"Black People Are Victims."

We all have victim glasses on and blame white people for our problems. If we did, so what? Can’t you be sympathetic seeing it as legitimate? Maybe not. The point is we’re not blaming; we’re saying we’re not on an equal playing field with whites, fact.

"It’s a Black Problem."

Either we’re too segregated, or we play the victim, or we don’t see things entirely or a whole load of other things that are supposedly wrong with us which have caused the racial inequalities blacks face in society. No, we’re not the problem, again that reveals more about the racist ideas of most people than it does about the natural conditions of black people. As Ibram X. Kendi summarised in a tweet, “the only thing wrong with black people is that we think we think something is wrong with black people.” The real problem is discrimination.

"It’s Worse over There Than in the UK."

I admit I half subscribed to this belief, like most of them already mentioned it seemed convincingly plausible. This idea that racial disadvantage, especially police brutality is much worse in the US than the UK. I think in part it’s because people think that because the US had slavery, lynching and Jim crow it must be worse after all that has Britain had at home in comparison? No blacks, no dogs no Irish signs and the odd case like Stephen Lawrence.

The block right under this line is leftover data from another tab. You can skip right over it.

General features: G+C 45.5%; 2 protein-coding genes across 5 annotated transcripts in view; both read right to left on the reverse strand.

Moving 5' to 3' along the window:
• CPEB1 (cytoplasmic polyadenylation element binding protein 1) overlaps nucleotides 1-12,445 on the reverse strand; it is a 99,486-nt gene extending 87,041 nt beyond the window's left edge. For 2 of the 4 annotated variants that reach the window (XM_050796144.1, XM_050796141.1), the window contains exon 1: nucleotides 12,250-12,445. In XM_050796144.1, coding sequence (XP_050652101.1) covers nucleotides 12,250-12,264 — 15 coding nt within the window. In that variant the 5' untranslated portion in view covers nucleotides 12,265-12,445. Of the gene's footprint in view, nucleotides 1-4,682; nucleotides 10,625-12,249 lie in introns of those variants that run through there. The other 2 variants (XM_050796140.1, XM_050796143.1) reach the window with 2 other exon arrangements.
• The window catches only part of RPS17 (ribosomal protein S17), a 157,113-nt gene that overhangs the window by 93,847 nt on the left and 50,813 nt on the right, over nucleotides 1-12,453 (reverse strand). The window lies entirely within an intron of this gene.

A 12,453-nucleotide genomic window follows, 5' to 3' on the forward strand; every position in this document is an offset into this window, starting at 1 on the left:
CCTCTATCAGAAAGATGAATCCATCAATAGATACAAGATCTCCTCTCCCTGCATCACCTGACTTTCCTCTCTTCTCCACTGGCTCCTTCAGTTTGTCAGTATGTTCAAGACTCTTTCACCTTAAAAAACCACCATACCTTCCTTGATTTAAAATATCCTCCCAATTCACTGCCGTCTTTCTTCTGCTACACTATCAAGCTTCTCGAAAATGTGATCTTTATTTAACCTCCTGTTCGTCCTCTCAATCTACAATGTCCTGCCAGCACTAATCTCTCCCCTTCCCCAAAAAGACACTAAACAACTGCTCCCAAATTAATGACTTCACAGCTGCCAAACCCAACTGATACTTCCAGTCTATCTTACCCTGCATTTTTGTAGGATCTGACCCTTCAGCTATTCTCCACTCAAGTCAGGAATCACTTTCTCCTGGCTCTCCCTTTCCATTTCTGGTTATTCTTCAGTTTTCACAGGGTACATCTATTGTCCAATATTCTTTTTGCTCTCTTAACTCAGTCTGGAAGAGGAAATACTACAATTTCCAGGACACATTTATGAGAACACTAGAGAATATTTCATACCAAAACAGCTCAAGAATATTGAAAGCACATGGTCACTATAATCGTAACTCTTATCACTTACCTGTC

My response, read more! Gary Younge a black British award-winning journalist, who regularly reports on race and politics in America and the UK, worked in the US for over ten years as a Guardian foreign correspondent. He said about his decision to leave and come back to the UK that, “if I aimed to escape aggressive policing and racial disadvantage would not be headlong to Hackney.”

Kehinde Andrews, who last year was appointed Britain’s first ever professor of “black studies” at BCU when discussing racism in the US on BBC Newsnight said, “racism is deeply ingrained that it is part of the DNA of the [American] nation. Britain is no different.” He goes on to say, “police may not kill as many black people [in the UK], but that’s because they do not routinely carry guns.” The inequalities that plague the US are being felt by black people in the UK in every area of social life.

"Colonialism, Slavery and Imperialism Weren't That Bad."

As if it was propaganda?! This is my person favourite. Yes, the economist might say that the African Nations who were influenced the most by colonialism are also the most advanced, particularly economically. My response would be, but who owns most of that wealth today? Wealthy whites, look at South Africa. What of the means of advancement: forced labour, detention camps, land grabbing to name a few. It's embarrassing and taints one's pride in one's country, and it's glorious legacy. So let's lie about it to soothe our conscience and make it up to foster a sense of national pride. As Salman Rushdie said, the trouble with the British is that they don’t know their history, because so much of it happened overseas. Many don't. Good old historical amnesia.

I hope that these responses whether heard or not are out there for valid reference and not just another reason why you’re longer to talk to white people about race.